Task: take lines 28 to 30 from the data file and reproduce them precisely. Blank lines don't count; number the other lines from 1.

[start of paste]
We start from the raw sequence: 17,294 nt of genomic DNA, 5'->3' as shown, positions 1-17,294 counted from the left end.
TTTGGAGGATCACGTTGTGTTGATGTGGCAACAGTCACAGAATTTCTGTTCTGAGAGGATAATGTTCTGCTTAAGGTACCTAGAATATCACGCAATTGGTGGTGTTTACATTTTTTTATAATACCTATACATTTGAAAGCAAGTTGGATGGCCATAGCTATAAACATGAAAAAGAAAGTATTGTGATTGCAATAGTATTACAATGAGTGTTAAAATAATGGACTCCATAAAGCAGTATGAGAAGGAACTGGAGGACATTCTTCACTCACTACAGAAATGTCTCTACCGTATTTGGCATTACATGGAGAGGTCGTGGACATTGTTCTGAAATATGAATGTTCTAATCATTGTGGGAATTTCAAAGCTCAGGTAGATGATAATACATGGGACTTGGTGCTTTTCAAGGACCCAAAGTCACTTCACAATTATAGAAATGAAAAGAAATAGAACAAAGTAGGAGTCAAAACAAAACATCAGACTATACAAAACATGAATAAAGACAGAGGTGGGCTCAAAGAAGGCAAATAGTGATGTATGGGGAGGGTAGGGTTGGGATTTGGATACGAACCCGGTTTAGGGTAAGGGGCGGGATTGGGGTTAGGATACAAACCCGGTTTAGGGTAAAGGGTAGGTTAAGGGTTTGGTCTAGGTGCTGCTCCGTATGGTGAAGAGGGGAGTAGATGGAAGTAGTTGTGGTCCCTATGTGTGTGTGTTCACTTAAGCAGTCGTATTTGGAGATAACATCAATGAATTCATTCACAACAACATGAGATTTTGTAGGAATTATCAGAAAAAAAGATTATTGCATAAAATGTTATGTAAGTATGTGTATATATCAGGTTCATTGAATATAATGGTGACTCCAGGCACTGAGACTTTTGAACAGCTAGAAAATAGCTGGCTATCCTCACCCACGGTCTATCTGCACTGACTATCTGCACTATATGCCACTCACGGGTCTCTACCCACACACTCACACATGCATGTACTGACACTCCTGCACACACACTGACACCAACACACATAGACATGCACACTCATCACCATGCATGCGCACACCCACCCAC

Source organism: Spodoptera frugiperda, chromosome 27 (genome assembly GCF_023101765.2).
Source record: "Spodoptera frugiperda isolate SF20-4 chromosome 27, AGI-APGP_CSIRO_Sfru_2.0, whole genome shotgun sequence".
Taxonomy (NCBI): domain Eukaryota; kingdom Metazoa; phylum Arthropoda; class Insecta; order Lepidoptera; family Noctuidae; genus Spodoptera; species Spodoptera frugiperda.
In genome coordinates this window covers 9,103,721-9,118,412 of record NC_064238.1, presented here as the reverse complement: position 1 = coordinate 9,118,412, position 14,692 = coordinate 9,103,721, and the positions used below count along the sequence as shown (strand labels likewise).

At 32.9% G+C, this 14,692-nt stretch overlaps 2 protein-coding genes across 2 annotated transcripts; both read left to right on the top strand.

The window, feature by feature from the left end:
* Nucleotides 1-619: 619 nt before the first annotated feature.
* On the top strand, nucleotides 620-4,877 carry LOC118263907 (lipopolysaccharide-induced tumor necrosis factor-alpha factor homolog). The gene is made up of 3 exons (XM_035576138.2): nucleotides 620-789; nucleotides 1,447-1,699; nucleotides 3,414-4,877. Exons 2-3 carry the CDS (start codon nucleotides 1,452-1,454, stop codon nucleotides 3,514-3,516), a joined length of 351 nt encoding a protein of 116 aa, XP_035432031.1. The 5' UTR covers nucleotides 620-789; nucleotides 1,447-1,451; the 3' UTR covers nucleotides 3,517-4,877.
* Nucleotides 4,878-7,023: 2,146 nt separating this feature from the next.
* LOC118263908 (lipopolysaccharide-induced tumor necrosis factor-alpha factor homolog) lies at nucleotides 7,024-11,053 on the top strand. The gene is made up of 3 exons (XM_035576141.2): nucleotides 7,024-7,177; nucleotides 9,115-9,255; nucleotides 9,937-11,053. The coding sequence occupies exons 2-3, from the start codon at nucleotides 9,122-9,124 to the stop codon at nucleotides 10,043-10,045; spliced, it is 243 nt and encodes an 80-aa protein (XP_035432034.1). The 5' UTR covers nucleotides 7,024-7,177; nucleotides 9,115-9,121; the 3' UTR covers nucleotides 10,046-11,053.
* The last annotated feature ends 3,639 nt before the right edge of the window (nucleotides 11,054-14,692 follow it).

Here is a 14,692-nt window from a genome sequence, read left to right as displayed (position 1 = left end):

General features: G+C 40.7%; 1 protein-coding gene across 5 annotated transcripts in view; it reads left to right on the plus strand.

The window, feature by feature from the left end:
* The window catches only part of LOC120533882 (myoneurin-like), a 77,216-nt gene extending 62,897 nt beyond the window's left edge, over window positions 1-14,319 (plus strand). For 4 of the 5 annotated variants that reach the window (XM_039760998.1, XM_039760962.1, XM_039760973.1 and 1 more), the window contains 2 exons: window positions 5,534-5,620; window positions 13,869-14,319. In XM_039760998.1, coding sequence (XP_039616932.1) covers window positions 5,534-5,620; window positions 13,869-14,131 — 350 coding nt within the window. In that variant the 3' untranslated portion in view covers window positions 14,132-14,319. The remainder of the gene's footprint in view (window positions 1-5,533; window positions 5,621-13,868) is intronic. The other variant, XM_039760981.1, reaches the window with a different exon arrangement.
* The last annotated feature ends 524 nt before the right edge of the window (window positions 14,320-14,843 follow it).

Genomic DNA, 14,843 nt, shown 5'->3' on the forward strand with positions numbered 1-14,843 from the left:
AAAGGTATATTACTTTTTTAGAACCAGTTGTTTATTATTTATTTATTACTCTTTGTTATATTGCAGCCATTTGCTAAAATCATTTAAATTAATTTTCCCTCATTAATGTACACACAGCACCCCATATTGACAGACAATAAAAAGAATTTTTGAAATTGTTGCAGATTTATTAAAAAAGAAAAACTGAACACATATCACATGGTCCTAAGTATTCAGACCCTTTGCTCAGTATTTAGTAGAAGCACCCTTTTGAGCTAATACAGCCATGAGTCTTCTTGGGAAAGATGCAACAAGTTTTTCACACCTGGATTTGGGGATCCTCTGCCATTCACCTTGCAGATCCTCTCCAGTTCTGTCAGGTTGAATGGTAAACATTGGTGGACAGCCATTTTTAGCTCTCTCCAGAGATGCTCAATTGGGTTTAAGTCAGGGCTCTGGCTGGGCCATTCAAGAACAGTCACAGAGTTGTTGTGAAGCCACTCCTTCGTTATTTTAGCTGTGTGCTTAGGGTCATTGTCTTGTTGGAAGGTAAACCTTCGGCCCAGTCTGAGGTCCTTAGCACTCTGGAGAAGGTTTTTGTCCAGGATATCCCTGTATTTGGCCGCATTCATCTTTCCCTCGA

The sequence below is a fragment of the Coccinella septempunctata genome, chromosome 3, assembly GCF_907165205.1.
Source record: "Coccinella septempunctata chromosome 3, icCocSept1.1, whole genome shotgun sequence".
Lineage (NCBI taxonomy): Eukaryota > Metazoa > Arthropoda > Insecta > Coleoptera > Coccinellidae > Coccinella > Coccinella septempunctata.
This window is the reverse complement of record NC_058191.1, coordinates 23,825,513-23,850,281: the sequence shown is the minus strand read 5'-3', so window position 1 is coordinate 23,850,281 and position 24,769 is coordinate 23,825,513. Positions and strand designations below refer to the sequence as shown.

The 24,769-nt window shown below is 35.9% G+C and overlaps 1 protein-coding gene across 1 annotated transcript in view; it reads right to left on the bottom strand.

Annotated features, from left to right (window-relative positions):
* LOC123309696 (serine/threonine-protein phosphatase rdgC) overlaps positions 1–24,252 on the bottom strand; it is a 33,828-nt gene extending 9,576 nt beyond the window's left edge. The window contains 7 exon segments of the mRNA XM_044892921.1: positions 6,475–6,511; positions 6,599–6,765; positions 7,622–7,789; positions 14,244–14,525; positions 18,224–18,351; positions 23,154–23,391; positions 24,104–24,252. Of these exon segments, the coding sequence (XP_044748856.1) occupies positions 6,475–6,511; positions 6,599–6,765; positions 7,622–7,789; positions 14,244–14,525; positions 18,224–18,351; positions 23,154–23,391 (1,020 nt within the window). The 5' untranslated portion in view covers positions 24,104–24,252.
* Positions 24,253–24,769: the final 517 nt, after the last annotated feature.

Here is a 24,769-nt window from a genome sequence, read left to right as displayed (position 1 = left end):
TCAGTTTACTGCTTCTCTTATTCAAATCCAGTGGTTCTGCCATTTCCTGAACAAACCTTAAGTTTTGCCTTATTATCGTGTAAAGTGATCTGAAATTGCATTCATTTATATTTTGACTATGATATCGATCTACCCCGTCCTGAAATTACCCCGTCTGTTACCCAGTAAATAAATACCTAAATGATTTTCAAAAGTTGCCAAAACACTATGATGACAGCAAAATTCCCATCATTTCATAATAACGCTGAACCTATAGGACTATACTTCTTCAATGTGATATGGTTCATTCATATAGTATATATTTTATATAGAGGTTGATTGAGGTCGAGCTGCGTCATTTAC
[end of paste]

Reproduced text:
* Positions 24,253–24,769: the final 517 nt, after the last annotated feature.

Here is a 24,769-nt window from a genome sequence, read left to right as displayed (position 1 = left end):
TCAGTTTACTGCTTCTCTTATTCAAATCCAGTGGTTCTGCCATTTCCTGAACAAACCTTAAGTTTTGCCTTATTATCGTGTAAAGTGATCTGAAATTGCATTCATTTATATTTTGACTATGATATCGATCTACCCCGTCCTGAAATTACCCCGTCTGTTACCCAGTAAATAAATACCTAAATGATTTTCAAAAGTTGCCAAAACACTATGATGACAGCAAAATTCCCATCATTTCATAATAACGCTGAACCTATAGGACTATACTTCTTCAATGTGATATGGTTCATTCATATAGTATATATTTTATATAGAGGTTGATTGAGGTCGAGCTGCGTCATTTAC